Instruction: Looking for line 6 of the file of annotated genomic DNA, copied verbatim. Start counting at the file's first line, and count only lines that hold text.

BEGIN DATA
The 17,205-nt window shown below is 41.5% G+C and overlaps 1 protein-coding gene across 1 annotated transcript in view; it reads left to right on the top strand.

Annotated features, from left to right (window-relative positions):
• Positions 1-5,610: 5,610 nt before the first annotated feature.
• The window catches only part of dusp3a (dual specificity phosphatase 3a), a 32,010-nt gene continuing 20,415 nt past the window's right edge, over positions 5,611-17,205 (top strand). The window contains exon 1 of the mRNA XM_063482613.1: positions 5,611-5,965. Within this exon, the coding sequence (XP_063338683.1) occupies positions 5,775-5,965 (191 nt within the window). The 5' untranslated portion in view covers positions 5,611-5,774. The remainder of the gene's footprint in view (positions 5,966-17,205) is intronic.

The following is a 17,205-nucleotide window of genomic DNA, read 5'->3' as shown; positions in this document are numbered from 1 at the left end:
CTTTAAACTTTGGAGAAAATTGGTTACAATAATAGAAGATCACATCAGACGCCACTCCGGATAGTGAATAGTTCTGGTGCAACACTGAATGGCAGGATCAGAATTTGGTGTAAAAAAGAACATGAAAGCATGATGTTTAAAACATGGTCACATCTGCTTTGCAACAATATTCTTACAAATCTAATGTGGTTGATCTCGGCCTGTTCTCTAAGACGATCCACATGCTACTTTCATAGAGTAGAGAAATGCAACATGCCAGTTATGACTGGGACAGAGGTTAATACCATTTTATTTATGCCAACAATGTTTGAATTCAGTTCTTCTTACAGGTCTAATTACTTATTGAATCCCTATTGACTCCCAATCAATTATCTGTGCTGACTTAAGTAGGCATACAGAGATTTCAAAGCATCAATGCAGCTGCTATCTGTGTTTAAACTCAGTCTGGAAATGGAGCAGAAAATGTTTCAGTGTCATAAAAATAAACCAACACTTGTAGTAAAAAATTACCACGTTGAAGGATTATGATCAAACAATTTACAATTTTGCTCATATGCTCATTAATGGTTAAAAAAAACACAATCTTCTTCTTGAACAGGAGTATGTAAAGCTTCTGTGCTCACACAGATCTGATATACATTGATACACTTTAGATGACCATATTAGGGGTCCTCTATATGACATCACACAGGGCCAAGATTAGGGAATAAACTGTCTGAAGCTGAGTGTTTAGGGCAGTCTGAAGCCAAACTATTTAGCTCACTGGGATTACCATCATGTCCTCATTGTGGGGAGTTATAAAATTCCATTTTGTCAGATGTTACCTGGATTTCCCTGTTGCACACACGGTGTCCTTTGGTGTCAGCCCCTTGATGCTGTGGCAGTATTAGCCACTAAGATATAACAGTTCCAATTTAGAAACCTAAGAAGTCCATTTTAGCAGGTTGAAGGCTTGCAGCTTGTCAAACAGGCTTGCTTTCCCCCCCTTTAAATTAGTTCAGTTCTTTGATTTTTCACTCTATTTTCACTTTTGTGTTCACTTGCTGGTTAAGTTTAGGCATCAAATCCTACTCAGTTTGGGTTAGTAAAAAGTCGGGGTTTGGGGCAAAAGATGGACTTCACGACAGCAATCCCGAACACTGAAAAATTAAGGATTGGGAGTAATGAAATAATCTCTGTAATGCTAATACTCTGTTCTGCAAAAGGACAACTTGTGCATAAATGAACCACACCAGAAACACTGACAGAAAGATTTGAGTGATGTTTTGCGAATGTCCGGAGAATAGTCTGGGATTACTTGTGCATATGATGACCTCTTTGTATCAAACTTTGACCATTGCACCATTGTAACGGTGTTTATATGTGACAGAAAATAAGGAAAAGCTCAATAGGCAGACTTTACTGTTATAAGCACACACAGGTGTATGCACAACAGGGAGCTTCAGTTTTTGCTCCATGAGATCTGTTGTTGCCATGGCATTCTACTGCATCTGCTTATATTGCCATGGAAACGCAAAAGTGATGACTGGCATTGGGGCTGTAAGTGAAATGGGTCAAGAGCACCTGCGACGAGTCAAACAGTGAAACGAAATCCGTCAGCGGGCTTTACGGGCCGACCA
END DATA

CTTTAAACTTTGGAGAAAATTGGTTACAATAATAGAAGATCACATCAGACGCCACTCCGGATAGTGAATAGTTCTGGTGCAACACTGAATGGCAGGATCAGAATTTGGTGTAAAAAAGAACATGAAAGCATGATGTTTAAAACATGGTCACATCTGCTTTGCAACAATATTCTTACAAATCTAATGTGGTTGATCTCGGCCTGTTCTCTAAGACGATCCACATGCTACTTTCATAGAGTAGAGAAATGCAACATGCCAGTTATGACTGGGACAGAGGTTAATACCATTTTATTTATGCCAACAATGTTTGAATTCAGTTCTTCTTACAGGTCTAATTACTTATTGAATCCCTATTGACTCCCAATCAATTATCTGTGCTGACTTAAGTAGGCATACAGAGATTTCAAAGCATCAATGCAGCTGCTATCTGTGTTTAAACTCAGTCTGGAAATGGAGCAGAAAATGTTTCAGTGTCATAAAAATAAACCAACACTTGTAGTAAAAAATTACCACGTTGAAGGATTATGATCAAACAATTTACAATTTTGCTCATATGCTCATTAATGGTTAAAAAAAACACAATCTTCTTCTTGAACAGGAGTATGTAAAGCTTCTGTGCTCACACAGATCTGATATACATTGATACACTTTAGATGACCATATTAGGGGTCCTCTATATGACATCACACAGGGCCAAGATTAGGGAATAAACTGTCTGAAGCTGAGTGTTTAGGGCAGTCTGAAGCCAAACTATTTAGCTCACTGGGATTACCATCATGTCCTCATTGTGGGGAGTTATAAAATTCCATTTTGTCAGATGTTACCTGGATTTCCCTGTTGCACACACGGTGTCCTTTGGTGTCAGCCCCTTGATGCTGTGGCAGTATTAGCCACTAAGATATAACAGTTCCAATTTAGAAACCTAAGAAGTCCATTTTAGCAGGTTGAAGGCTTGCAGCTTGTCAAACAGGCTTGCTTTCCCCCCCTTTAAATTAGTTCAGTTCTTTGATTTTTCACTCTATTTTCACTTTTGTGTTCACTTGCTGGTTAAGTTTAGGCATCAAATCCTACTCAGTTTGGGTTAGTAAAAAGTCGGGGTTTGGGGCAAAAGATGGACTTCACGACAGCAATCCCGAACACTGAAAAATTAAGGATTGGGAGTAATGAAATAATCTCTGTAATGCTAATACTCTGTTCTGCAAAAGGACAACTTGTGCATAAATGAACCACACCAGAAACACTGACAGAAAGATTTGAGTGATGTTTTGCGAATGTCCGGAGAATAGTCTGGGATTACTTGTGCATATGATGACCTCTTTGTATCAAACTTTGACCATTGCACCATTGTAACGGTGTTTATATGTGACAGAAAATAAGGAAAAGCTCAATAGGCAGACTTTACTGTTATAAGCACACACAGGTGTATGCACAACAGGGAGCTTCAGTTTTTGCTCCATGAGATCTGTTGTTGCCATGGCATTCTACTGCATCTGCTTATATTGCCATGGAAACGCAAAAGTGATGACTGGCATTGGGGCTGTAAGTGAAATGGGTCAAGAGCACCTGCGACGAGTCAAACAGTGAAACGAAATCCGTCAGCGGGCTTTACGGGCCGACCA